A task force has been set up to help ensure the safe use of electric scooters across the UAE.
A committee comprising members of the Federal Traffic Council was formed in response to reports of reckless behaviour from riders.
The scooters have grown in popularity across the globe in recent years and have been viewed as an eco-friendly "last mile" alternative to cars.
The Federal Traffic Council does not have ultimate decision-making powers in each emirate, but can make recommendations based on its findings.
This new committee will work closely with relevant authorities to develop plans to regulate their use.
“Forming the committee followed observations of e-scooters being used in unsafe places and of riders disturbing other road users,” said Brig Ahmed Al Naqbi, director of the traffic and patrols department at Ras Al Khaimah Police.
“It's essential we organise the use of such vehicles through legislation that will protect members of the public.
“Their use should be restricted to the tracks dedicated for that purpose and users must wear protective gear, including helmets and reflective jackets, especially when driving at night.”
Dubai began a year-long trial of e-scooter rentals in five districts in October, 2020. The resulting half a million trips were used to assess how e-scooters can be safely integrated into the emirate's transport system.
The scheme, led by the emirate's Roads and Transport Authority, is being extended to 10 areas of the emirate this year, including City Walk and Palm Jumeirah.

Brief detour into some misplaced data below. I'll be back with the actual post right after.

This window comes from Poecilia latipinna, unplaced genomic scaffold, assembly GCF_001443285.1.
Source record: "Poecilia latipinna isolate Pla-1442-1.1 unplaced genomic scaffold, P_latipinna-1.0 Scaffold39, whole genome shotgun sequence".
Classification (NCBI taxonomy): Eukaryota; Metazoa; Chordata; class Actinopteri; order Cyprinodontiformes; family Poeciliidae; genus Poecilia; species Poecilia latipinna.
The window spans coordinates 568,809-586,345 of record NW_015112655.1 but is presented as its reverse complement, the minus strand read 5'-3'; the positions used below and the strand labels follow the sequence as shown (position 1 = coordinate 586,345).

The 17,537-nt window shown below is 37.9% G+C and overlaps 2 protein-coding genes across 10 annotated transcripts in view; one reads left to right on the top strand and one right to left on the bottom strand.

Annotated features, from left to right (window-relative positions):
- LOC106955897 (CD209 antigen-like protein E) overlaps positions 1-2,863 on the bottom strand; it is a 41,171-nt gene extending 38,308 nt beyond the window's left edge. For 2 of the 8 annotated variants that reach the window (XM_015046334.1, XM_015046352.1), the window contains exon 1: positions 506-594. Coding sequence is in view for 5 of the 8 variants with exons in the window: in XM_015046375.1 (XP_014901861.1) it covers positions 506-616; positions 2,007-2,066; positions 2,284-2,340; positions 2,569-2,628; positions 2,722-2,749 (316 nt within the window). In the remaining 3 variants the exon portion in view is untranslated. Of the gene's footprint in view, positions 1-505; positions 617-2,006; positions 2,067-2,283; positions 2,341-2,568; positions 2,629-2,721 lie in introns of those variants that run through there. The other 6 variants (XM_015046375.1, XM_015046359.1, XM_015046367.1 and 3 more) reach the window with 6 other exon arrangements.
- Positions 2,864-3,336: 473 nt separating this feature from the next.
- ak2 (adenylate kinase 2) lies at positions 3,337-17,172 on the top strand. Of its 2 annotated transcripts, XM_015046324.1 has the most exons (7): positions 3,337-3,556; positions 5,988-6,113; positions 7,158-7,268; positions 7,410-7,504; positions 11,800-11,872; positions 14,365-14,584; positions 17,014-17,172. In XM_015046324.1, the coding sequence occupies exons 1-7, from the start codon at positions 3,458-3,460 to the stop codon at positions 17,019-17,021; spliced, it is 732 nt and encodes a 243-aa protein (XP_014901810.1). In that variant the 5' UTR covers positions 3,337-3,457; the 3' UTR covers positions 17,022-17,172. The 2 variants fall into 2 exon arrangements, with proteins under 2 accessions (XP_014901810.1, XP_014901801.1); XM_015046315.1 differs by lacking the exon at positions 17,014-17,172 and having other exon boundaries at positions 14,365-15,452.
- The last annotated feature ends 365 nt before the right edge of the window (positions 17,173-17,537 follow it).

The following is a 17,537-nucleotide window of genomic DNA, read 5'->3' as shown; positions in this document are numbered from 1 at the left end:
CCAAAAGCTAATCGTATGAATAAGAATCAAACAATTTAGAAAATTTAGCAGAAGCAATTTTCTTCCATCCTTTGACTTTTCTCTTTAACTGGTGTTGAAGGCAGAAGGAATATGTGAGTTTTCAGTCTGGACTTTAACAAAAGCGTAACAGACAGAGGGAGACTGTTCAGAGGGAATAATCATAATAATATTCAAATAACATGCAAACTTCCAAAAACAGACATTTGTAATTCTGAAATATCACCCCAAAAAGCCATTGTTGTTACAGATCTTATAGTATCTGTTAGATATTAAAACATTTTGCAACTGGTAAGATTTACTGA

Riders cannot use rental e-scooters outside of designated trial zones, police have said.
E-scooters were banned from public parks in Dubai in May last year. Dubai Municipality said the move was to protect other park users.
Citywide, e-scooter rentals have been outlawed since early 2019, amid concerns over their irresponsible use. Riding privately owned e-scooters is permitted.
But concerns remain over the risk they can pose to users and pedestrians.
In March last year, The National reported how UAE hospitals had reported a series of injuries caused by e-scooter accidents.
Doctors said broken bones, bruises and scrapes from falling off the two-wheelers – some can travel at more than 30 kilometres an hour – were common.
Brig Al Naqbi said traffic patrols carried out by Ras Al Khaimah Police had found many young people using e-scooters in unsafe conditions.
Lt Col Saif Abdullah Al Falasi, director of traffic and patrols at Ajman Police, said driving e-scooters on main roads was against the law.
“They lack security means and can go at speeds exceeding 20kph, but they are widespread because of their cheap price,” he said.
The officer said e-scooter manufacturers should specify the age users should be.
“This is because they are aware of the dangers if these vehicles were used by children,” he said.
In June last year, two children were struck by cars while riding e-scooters in Sharjah.
One of them, an Emirati, 13, sustained serious injuries when hit by a car near the Al Lou’Lou’a roundabout in Khor Fakkan.
The other, a fifth grader in the emirate, died 15 days after being run over by a vehicle while riding his e-scooter.